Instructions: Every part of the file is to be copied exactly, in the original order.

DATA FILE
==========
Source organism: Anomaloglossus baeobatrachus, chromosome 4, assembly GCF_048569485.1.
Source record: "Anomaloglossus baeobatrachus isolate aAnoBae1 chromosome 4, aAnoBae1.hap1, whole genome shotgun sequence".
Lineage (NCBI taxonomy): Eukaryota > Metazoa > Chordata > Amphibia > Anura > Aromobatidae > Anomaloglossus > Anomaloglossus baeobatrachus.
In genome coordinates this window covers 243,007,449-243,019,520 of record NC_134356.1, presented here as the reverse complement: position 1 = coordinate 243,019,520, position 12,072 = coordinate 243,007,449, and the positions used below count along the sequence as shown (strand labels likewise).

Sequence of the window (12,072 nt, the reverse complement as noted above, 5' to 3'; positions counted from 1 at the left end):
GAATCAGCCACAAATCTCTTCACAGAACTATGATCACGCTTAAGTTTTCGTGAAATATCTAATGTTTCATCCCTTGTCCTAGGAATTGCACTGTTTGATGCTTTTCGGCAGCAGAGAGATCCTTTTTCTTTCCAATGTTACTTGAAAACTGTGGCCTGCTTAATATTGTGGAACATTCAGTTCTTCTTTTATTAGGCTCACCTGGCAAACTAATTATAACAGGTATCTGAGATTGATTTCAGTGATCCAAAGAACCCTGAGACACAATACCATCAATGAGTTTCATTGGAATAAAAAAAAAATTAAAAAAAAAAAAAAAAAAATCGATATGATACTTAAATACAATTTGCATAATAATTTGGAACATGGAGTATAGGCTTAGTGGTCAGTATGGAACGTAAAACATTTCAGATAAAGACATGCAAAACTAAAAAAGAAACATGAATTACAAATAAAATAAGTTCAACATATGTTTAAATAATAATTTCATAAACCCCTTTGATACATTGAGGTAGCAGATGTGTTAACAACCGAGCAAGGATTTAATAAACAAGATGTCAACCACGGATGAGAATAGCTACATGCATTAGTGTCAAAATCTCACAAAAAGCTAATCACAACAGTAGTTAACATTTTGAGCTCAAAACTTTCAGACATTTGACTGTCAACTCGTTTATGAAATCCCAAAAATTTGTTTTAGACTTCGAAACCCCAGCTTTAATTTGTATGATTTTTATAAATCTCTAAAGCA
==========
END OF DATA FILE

Source organism: Anomaloglossus baeobatrachus, chromosome 4, assembly GCF_048569485.1.
Source record: "Anomaloglossus baeobatrachus isolate aAnoBae1 chromosome 4, aAnoBae1.hap1, whole genome shotgun sequence".
Lineage (NCBI taxonomy): Eukaryota > Metazoa > Chordata > Amphibia > Anura > Aromobatidae > Anomaloglossus > Anomaloglossus baeobatrachus.
In genome coordinates this window covers 243,007,449-243,019,520 of record NC_134356.1, presented here as the reverse complement: position 1 = coordinate 243,019,520, position 12,072 = coordinate 243,007,449, and the positions used below count along the sequence as shown (strand labels likewise).

Sequence of the window (12,072 nt, the reverse complement as noted above, 5' to 3'; positions counted from 1 at the left end):
GAATCAGCCACAAATCTCTTCACAGAACTATGATCACGCTTAAGTTTTCGTGAAATATCTAATGTTTCATCCCTTGTCCTAGGAATTGCACTGTTTGATGCTTTTCGGCAGCAGAGAGATCCTTTTTCTTTCCAATGTTACTTGAAAACTGTGGCCTGCTTAATATTGTGGAACATTCAGTTCTTCTTTTATTAGGCTCACCTGGCAAACTAATTATAACAGGTATCTGAGATTGATTTCAGTGATCCAAAGAACCCTGAGACACAATACCATCAATGAGTTTCATTGGAATAAAAAAAAAATTAAAAAAAAAAAAAAAAAAATCGATATGATACTTAAATACAATTTGCATAATAATTTGGAACATGGAGTATAGGCTTAGTGGTCAGTATGGAACGTAAAACATTTCAGATAAAGACATGCAAAACTAAAAAAGAAACATGAATTACAAATAAAATAAGTTCAACATATGTTTAAATAATAATTTCATAAACCCCTTTGATACATTGAGGTAGCAGATGTGTTAACAACCGAGCAAGGATTTAATAAACAAGATGTCAACCACGGATGAGAATAGCTACATGCATTAGTGTCAAAATCTCACAAAAAGCTAATCACAACAGTAGTTAACATTTTGAGCTCAAAACTTTCAGACATTTGACTGTCAACTCGTTTATGAAATCCCAAAAATTTGTTTTAGACTTCGAAACCCCAGCTTTAATTTGTATGATTTTTATAAATCTCTAAAGCA